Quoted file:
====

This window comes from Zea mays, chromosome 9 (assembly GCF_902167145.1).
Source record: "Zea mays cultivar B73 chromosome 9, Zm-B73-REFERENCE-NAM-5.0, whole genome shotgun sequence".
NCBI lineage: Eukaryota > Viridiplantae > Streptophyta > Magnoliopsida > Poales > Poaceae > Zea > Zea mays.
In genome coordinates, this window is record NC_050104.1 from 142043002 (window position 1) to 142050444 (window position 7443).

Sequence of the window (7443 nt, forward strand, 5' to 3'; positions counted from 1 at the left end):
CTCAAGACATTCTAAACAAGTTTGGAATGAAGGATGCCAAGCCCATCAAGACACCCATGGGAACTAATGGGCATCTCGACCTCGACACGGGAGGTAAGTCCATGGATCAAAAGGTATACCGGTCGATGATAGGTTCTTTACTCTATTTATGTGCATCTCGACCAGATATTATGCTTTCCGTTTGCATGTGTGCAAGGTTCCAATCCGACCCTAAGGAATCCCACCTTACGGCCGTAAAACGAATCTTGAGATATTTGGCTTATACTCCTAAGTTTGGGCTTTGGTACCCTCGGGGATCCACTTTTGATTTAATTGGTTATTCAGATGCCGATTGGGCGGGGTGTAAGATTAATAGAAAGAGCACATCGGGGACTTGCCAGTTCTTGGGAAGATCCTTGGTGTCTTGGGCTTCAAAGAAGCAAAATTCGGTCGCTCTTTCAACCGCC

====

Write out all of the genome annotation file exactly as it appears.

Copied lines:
This window comes from Zea mays, chromosome 9 (assembly GCF_902167145.1).
Source record: "Zea mays cultivar B73 chromosome 9, Zm-B73-REFERENCE-NAM-5.0, whole genome shotgun sequence".
NCBI lineage: Eukaryota > Viridiplantae > Streptophyta > Magnoliopsida > Poales > Poaceae > Zea > Zea mays.
In genome coordinates, this window is record NC_050104.1 from 142043002 (window position 1) to 142050444 (window position 7443).

Sequence of the window (7443 nt, forward strand, 5' to 3'; positions counted from 1 at the left end):
CTCAAGACATTCTAAACAAGTTTGGAATGAAGGATGCCAAGCCCATCAAGACACCCATGGGAACTAATGGGCATCTCGACCTCGACACGGGAGGTAAGTCCATGGATCAAAAGGTATACCGGTCGATGATAGGTTCTTTACTCTATTTATGTGCATCTCGACCAGATATTATGCTTTCCGTTTGCATGTGTGCAAGGTTCCAATCCGACCCTAAGGAATCCCACCTTACGGCCGTAAAACGAATCTTGAGATATTTGGCTTATACTCCTAAGTTTGGGCTTTGGTACCCTCGGGGATCCACTTTTGATTTAATTGGTTATTCAGATGCCGATTGGGCGGGGTGTAAGATTAATAGAAAGAGCACATCGGGGACTTGCCAGTTCTTGGGAAGATCCTTGGTGTCTTGGGCTTCAAAGAAGCAAAATTCGGTCGCTCTTTCAACCGCC